AutoWater humidifier


Author: Dave
Date: 01.25.15 - 3:32am



this winter I decided I would try to run humidifier to see what kind of difference that made. Winters are extremely dry in the frigid North and average humidity can be below 10%. Also I will admit the lower the house humidity the faster my cigars dry out in the humidor, so I could kill two birds with one stone.

I looked around a little bit and ended up settling on a Honeywell quiet care unit



I ran the unit for a couple weeks manually, however I was having to fill the tanks twice a day. This quickly became a chore and I did not see myself reliably being able to continue doing this so thoughts turned to home automation and Arduino. I considered several different routes, and I think I came up with a pretty good solution.

An Arduino controls a solenoid valve to a water line. I timed how long it takes to fill the reservoir in the base with a stopwatch. I also timed approximately how long it takes for the humidifier to run empty. This time however is variable because sometimes the humidifier shuts itself off if humidity gets too high, or if humidity is extra low it will run out faster. It any rate the time scenario gives us a decent rough estimation. in order to catch the scenario of over fills, a high water sensor is added that will immediately abort the fill if it becomes wet.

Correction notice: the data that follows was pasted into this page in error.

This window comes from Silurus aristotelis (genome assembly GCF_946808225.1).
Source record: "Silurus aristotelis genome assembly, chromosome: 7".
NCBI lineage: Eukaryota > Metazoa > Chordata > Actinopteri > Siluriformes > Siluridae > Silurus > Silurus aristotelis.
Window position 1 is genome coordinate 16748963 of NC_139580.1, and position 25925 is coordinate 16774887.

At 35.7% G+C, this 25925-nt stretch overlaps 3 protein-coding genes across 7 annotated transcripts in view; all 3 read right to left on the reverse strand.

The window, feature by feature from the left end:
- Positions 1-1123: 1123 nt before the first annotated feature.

So the basic logic is, fill for X seconds, abort if sensor wet. Sleep for X minutes, repeat.

It is actually a super simple thing to automate and saves you a lot of time! pretty much just runs constantly now all on its own this was a great home automation project that had real effect :) I have made the source code for this sketch publicly available as well. Below is a video of the setup that I used:



the only critique that I have after running it for a bout a month straight, is that the water sensor is corroding itself a way. The good news is is that when it's heavily corroded it shorts out and sends I am wet signal as opposed to just not working and allowing an overflow to happen. I was wondering why the sensors were so long, it's probably because they are meant to be cut back as they fail giving you a longer lifetime of use. So far I have cleaned it twice in the last two weeks wedge compared to the work of filling tanks is acceptable although still slightly annoying. Note that the sensors are no good at detecting water depth which supposedly they were capable of. The corrosion you are seen in the pictures below looks like typical anode cathode type ( note how it is only every other strip) so it's nothing to do with the water itself just the amount of voltage going through them.



I could use an ultrasonic distance sensor to read water level, but I also read a post online that the little speaker material if wet from humidity or missed could fail, I'm not sure of the intensity of the users application mine is absolutely minimal.




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